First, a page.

Are We Losing the Wild Outdoors? And at What Cost?

Years ago while I was working for the National Park Service as a Park Ranger (Naturalist) at Grand Canyon National Park a woman approached me asking whether we had mountain lions in the park. I said we definitely did. She was appalled and angrily demanded to know how the government could allow such animals to run free in a park.

Our family lives “out in the country” and are sometimes asked “aren’t you afraid to live out there so far from town, (half a mile) with all those coyotes, snakes and stuff?” Well, all those “wild animals” are the least of our fears! What I really want to know is why my friends aren’t scared to death living in town surrounded by so many weird and dangerous people.

The thing is, questions like this are indicative of a serious problem with today’s human population. They simply have little if any experience in the outdoors. When I was a kid, back in the days of dinosaurs, most of my waking hours were spent outside. We roamed and rambled through vacant lots, followed trails into the woods, found animal tracks, watched clouds form castles in the sky and gazed awe-struck at the star-studded night sky.

But no more. Parents and teachers are completely freaked out at the very idea of kids making treks into the great outdoors. They might get chiggers. It’s too dangerous, and some teachers – bless ‘em – think blood is blue, and there is way too much legal liability involved to allow kids to go on field trips. They might trip and scrape their knee and get a deadly MRSA infection. Or they’ll get poison ivy and transmit it to the entire student body, faculty and staff. (It’s neither contagious nor infectious and can’t be spread from person to person from the rash, oozing or not!)

Have your kids been on a hike away from civilization – ever? Have you sat with them and watched the sun set over a beautiful lake? Have you laid on your back and watched the stars, or seen distant heat lightning, or heard the hoot of a great-horned owl? Do you let your children play in the fields and forests? Or are they always cooped up in the artificial, temperature and humidity-controlled environmental chamber you call home with their eyes glued to a cell phone or TV?

One of the things that worries me is that what we don’t experience, we can’t understand and will never treasure. No wonder that our cities do little or nothing to preserve dark starry skies. No wonder that our forests are disappearing and the very future of municipal, state and national parks and monuments are in dire jeopardy.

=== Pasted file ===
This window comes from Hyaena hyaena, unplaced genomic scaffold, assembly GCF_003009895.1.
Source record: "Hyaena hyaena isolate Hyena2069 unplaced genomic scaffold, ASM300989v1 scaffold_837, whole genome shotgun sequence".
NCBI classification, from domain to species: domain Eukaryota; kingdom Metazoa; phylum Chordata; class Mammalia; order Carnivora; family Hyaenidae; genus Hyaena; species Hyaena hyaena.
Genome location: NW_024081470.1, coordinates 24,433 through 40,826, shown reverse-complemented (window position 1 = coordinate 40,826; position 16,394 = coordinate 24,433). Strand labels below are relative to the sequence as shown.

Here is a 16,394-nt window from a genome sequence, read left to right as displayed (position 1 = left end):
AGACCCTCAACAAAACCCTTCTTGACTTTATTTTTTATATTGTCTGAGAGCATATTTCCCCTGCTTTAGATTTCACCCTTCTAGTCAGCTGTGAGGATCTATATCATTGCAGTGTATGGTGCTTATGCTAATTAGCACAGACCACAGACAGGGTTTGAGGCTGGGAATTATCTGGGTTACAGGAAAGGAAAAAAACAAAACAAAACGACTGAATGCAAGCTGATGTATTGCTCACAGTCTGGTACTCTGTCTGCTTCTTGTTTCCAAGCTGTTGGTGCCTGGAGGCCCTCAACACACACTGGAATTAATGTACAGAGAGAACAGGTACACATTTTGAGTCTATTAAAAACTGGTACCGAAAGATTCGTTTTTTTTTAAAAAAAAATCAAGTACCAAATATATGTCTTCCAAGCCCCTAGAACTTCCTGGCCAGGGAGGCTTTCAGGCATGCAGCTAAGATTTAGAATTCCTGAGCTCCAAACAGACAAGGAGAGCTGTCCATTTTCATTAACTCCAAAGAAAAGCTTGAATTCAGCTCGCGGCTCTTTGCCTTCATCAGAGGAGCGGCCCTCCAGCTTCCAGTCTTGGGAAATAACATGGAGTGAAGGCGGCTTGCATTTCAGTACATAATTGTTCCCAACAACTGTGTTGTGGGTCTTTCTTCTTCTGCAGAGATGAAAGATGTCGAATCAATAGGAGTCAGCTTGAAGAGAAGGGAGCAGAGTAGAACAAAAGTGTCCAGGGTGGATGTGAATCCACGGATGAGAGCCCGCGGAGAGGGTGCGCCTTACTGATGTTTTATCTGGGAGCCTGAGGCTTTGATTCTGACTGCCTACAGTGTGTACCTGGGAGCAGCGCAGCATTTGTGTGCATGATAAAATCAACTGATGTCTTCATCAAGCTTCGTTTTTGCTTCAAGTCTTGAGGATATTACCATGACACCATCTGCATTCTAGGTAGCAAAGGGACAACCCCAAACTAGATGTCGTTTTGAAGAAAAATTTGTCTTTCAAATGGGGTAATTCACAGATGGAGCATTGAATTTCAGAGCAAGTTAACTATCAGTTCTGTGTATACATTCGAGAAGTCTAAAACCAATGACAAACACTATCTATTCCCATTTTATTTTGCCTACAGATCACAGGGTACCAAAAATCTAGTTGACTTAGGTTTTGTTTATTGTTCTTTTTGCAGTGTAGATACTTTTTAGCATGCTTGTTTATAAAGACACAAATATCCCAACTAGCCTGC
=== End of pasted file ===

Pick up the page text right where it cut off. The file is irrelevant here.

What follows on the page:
The new Secretary of the Interior, Ryan Zinke, is proposing massive reductions in the size of several National Monuments in the West, and radical increases in mining and oil drilling in what were, until recently, preserved and protected areas. The man is a grave danger to all we treasure in the outdoors.

At the rate we’re going, Yellowstone National Park will one day be reduced to a blacktop parking lot intermingled with condominiums, coffee houses, fast food restaurants, and Old Faithful geyser will be squeezed into a patch of viewing area 50 by 50 feet square.

John Muir, the founder of the Sierra Club said, many years ago, that we ought to go to the mountains to “get their glad tidings.” He suggested that if we did, our cares would fall from us “like autumn leaves.” No mountains? Just go outdoors and take your kids with you. Give ‘em a break. Then, perhaps there is a chance that we’ll get a whole generation back on track so they can understand and preserve wide open spaces, the sky, the wind, flowers, bird songs, sunsets and clouds that are critical to a balanced, satisfying and stress-free life. Up to now, we have plenty of them in the fields and forests of East Texas. But, can we keep them?

Dr. Risk is a professor emeritus in the College of Forestry and Agriculture at Stephen F. Austin State University in Nacogdoches, Texas. Content © Paul H. Risk, Ph.D. All rights reserved, except where otherwise noted. Click to send questions, comments, or request permission for use.